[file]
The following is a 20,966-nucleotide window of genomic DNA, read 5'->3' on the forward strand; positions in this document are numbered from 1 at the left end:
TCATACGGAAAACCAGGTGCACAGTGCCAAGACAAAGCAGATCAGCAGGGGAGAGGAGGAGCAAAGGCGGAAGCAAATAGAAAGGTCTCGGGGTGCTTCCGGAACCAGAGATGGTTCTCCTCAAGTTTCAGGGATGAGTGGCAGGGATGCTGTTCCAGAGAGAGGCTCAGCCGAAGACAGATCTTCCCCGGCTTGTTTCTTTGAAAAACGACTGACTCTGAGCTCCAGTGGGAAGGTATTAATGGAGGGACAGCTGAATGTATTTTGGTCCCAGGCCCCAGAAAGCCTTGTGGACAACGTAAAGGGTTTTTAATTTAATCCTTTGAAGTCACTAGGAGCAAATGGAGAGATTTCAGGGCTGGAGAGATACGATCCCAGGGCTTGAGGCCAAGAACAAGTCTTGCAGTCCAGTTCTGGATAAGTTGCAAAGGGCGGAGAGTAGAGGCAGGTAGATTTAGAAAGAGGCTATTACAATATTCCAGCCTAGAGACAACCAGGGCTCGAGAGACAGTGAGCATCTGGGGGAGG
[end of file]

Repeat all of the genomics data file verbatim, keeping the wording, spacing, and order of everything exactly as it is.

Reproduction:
The following is a 20,966-nucleotide window of genomic DNA, read 5'->3' on the forward strand; positions in this document are numbered from 1 at the left end:
TCATACGGAAAACCAGGTGCACAGTGCCAAGACAAAGCAGATCAGCAGGGGAGAGGAGGAGCAAAGGCGGAAGCAAATAGAAAGGTCTCGGGGTGCTTCCGGAACCAGAGATGGTTCTCCTCAAGTTTCAGGGATGAGTGGCAGGGATGCTGTTCCAGAGAGAGGCTCAGCCGAAGACAGATCTTCCCCGGCTTGTTTCTTTGAAAAACGACTGACTCTGAGCTCCAGTGGGAAGGTATTAATGGAGGGACAGCTGAATGTATTTTGGTCCCAGGCCCCAGAAAGCCTTGTGGACAACGTAAAGGGTTTTTAATTTAATCCTTTGAAGTCACTAGGAGCAAATGGAGAGATTTCAGGGCTGGAGAGATACGATCCCAGGGCTTGAGGCCAAGAACAAGTCTTGCAGTCCAGTTCTGGATAAGTTGCAAAGGGCGGAGAGTAGAGGCAGGTAGATTTAGAAAGAGGCTATTACAATATTCCAGCCTAGAGACAACCAGGGCTCGAGAGACAGTGAGCATCTGGGGGAGG